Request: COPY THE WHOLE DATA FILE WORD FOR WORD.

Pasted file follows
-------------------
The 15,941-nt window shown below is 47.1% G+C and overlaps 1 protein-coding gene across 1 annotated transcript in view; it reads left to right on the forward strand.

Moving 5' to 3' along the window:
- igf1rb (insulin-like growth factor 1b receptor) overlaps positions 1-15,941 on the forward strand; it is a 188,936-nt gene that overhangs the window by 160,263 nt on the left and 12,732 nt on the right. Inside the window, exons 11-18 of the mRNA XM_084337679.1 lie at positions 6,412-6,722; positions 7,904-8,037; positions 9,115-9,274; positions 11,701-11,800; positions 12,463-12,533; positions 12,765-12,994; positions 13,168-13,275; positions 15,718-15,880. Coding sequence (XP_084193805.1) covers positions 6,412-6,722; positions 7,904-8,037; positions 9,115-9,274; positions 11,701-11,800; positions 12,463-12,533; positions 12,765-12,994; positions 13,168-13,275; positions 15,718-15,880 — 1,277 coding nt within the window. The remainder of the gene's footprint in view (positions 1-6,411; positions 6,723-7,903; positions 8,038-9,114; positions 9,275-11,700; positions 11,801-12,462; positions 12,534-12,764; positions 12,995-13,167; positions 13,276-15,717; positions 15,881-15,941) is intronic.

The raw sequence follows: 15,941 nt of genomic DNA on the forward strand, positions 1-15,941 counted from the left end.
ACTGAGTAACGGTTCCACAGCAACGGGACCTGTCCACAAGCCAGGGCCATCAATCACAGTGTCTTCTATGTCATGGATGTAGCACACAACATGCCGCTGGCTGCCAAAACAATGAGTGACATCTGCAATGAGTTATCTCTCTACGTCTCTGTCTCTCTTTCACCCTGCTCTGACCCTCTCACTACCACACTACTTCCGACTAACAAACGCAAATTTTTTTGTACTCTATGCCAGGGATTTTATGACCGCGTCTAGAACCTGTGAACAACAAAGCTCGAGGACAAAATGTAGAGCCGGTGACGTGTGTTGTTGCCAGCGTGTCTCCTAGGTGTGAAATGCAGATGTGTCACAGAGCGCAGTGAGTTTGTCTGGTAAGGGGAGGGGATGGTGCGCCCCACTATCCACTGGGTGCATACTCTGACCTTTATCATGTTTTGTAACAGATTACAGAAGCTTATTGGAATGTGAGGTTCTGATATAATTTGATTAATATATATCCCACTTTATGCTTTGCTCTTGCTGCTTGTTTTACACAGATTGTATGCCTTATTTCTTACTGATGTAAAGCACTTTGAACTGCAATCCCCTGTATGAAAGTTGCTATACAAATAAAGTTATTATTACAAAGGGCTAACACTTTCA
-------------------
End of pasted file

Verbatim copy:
The 15,941-nt window shown below is 47.1% G+C and overlaps 1 protein-coding gene across 1 annotated transcript in view; it reads left to right on the forward strand.

Moving 5' to 3' along the window:
- igf1rb (insulin-like growth factor 1b receptor) overlaps positions 1-15,941 on the forward strand; it is a 188,936-nt gene that overhangs the window by 160,263 nt on the left and 12,732 nt on the right. Inside the window, exons 11-18 of the mRNA XM_084337679.1 lie at positions 6,412-6,722; positions 7,904-8,037; positions 9,115-9,274; positions 11,701-11,800; positions 12,463-12,533; positions 12,765-12,994; positions 13,168-13,275; positions 15,718-15,880. Coding sequence (XP_084193805.1) covers positions 6,412-6,722; positions 7,904-8,037; positions 9,115-9,274; positions 11,701-11,800; positions 12,463-12,533; positions 12,765-12,994; positions 13,168-13,275; positions 15,718-15,880 — 1,277 coding nt within the window. The remainder of the gene's footprint in view (positions 1-6,411; positions 6,723-7,903; positions 8,038-9,114; positions 9,275-11,700; positions 11,801-12,462; positions 12,534-12,764; positions 12,995-13,167; positions 13,276-15,717; positions 15,881-15,941) is intronic.

The raw sequence follows: 15,941 nt of genomic DNA on the forward strand, positions 1-15,941 counted from the left end.
ACTGAGTAACGGTTCCACAGCAACGGGACCTGTCCACAAGCCAGGGCCATCAATCACAGTGTCTTCTATGTCATGGATGTAGCACACAACATGCCGCTGGCTGCCAAAACAATGAGTGACATCTGCAATGAGTTATCTCTCTACGTCTCTGTCTCTCTTTCACCCTGCTCTGACCCTCTCACTACCACACTACTTCCGACTAACAAACGCAAATTTTTTTGTACTCTATGCCAGGGATTTTATGACCGCGTCTAGAACCTGTGAACAACAAAGCTCGAGGACAAAATGTAGAGCCGGTGACGTGTGTTGTTGCCAGCGTGTCTCCTAGGTGTGAAATGCAGATGTGTCACAGAGCGCAGTGAGTTTGTCTGGTAAGGGGAGGGGATGGTGCGCCCCACTATCCACTGGGTGCATACTCTGACCTTTATCATGTTTTGTAACAGATTACAGAAGCTTATTGGAATGTGAGGTTCTGATATAATTTGATTAATATATATCCCACTTTATGCTTTGCTCTTGCTGCTTGTTTTACACAGATTGTATGCCTTATTTCTTACTGATGTAAAGCACTTTGAACTGCAATCCCCTGTATGAAAGTTGCTATACAAATAAAGTTATTATTACAAAGGGCTAACACTTTCA